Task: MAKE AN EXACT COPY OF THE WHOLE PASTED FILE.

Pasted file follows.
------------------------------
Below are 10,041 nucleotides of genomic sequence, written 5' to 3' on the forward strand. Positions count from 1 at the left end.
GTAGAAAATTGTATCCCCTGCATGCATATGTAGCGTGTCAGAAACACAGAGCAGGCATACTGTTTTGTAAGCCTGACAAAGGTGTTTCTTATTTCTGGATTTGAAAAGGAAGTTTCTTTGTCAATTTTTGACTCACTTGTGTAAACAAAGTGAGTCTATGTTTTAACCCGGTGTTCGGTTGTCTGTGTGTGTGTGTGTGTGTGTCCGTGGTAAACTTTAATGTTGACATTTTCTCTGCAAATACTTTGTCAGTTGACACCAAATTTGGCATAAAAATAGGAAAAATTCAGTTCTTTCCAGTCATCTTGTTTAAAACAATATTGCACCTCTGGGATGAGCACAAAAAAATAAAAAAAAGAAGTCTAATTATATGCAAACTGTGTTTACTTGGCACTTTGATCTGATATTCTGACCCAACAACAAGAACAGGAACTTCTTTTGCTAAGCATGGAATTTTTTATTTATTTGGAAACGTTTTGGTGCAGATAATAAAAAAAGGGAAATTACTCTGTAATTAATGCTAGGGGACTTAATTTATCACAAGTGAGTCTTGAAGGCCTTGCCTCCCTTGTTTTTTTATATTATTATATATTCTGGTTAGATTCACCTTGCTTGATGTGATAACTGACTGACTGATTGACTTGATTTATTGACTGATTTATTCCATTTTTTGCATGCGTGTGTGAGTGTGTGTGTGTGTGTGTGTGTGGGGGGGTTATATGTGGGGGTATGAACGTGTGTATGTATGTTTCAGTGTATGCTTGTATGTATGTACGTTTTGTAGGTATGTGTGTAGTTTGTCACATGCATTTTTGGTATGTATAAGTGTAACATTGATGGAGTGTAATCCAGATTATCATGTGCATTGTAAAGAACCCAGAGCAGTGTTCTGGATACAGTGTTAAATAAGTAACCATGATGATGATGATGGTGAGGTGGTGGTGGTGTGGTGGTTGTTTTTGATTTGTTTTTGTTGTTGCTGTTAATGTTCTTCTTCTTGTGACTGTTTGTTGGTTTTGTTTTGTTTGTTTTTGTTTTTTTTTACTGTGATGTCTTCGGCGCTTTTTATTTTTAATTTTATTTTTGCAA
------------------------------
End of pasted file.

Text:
Below are 10,041 nucleotides of genomic sequence, written 5' to 3' on the forward strand. Positions count from 1 at the left end.
GTAGAAAATTGTATCCCCTGCATGCATATGTAGCGTGTCAGAAACACAGAGCAGGCATACTGTTTTGTAAGCCTGACAAAGGTGTTTCTTATTTCTGGATTTGAAAAGGAAGTTTCTTTGTCAATTTTTGACTCACTTGTGTAAACAAAGTGAGTCTATGTTTTAACCCGGTGTTCGGTTGTCTGTGTGTGTGTGTGTGTGTGTCCGTGGTAAACTTTAATGTTGACATTTTCTCTGCAAATACTTTGTCAGTTGACACCAAATTTGGCATAAAAATAGGAAAAATTCAGTTCTTTCCAGTCATCTTGTTTAAAACAATATTGCACCTCTGGGATGAGCACAAAAAAATAAAAAAAAGAAGTCTAATTATATGCAAACTGTGTTTACTTGGCACTTTGATCTGATATTCTGACCCAACAACAAGAACAGGAACTTCTTTTGCTAAGCATGGAATTTTTTATTTATTTGGAAACGTTTTGGTGCAGATAATAAAAAAAGGGAAATTACTCTGTAATTAATGCTAGGGGACTTAATTTATCACAAGTGAGTCTTGAAGGCCTTGCCTCCCTTGTTTTTTTATATTATTATATATTCTGGTTAGATTCACCTTGCTTGATGTGATAACTGACTGACTGATTGACTTGATTTATTGACTGATTTATTCCATTTTTTGCATGCGTGTGTGAGTGTGTGTGTGTGTGTGTGTGTGGGGGGGTTATATGTGGGGGTATGAACGTGTGTATGTATGTTTCAGTGTATGCTTGTATGTATGTACGTTTTGTAGGTATGTGTGTAGTTTGTCACATGCATTTTTGGTATGTATAAGTGTAACATTGATGGAGTGTAATCCAGATTATCATGTGCATTGTAAAGAACCCAGAGCAGTGTTCTGGATACAGTGTTAAATAAGTAACCATGATGATGATGATGGTGAGGTGGTGGTGGTGTGGTGGTTGTTTTTGATTTGTTTTTGTTGTTGCTGTTAATGTTCTTCTTCTTGTGACTGTTTGTTGGTTTTGTTTTGTTTGTTTTTGTTTTTTTTTACTGTGATGTCTTCGGCGCTTTTTATTTTTAATTTTATTTTTGCAA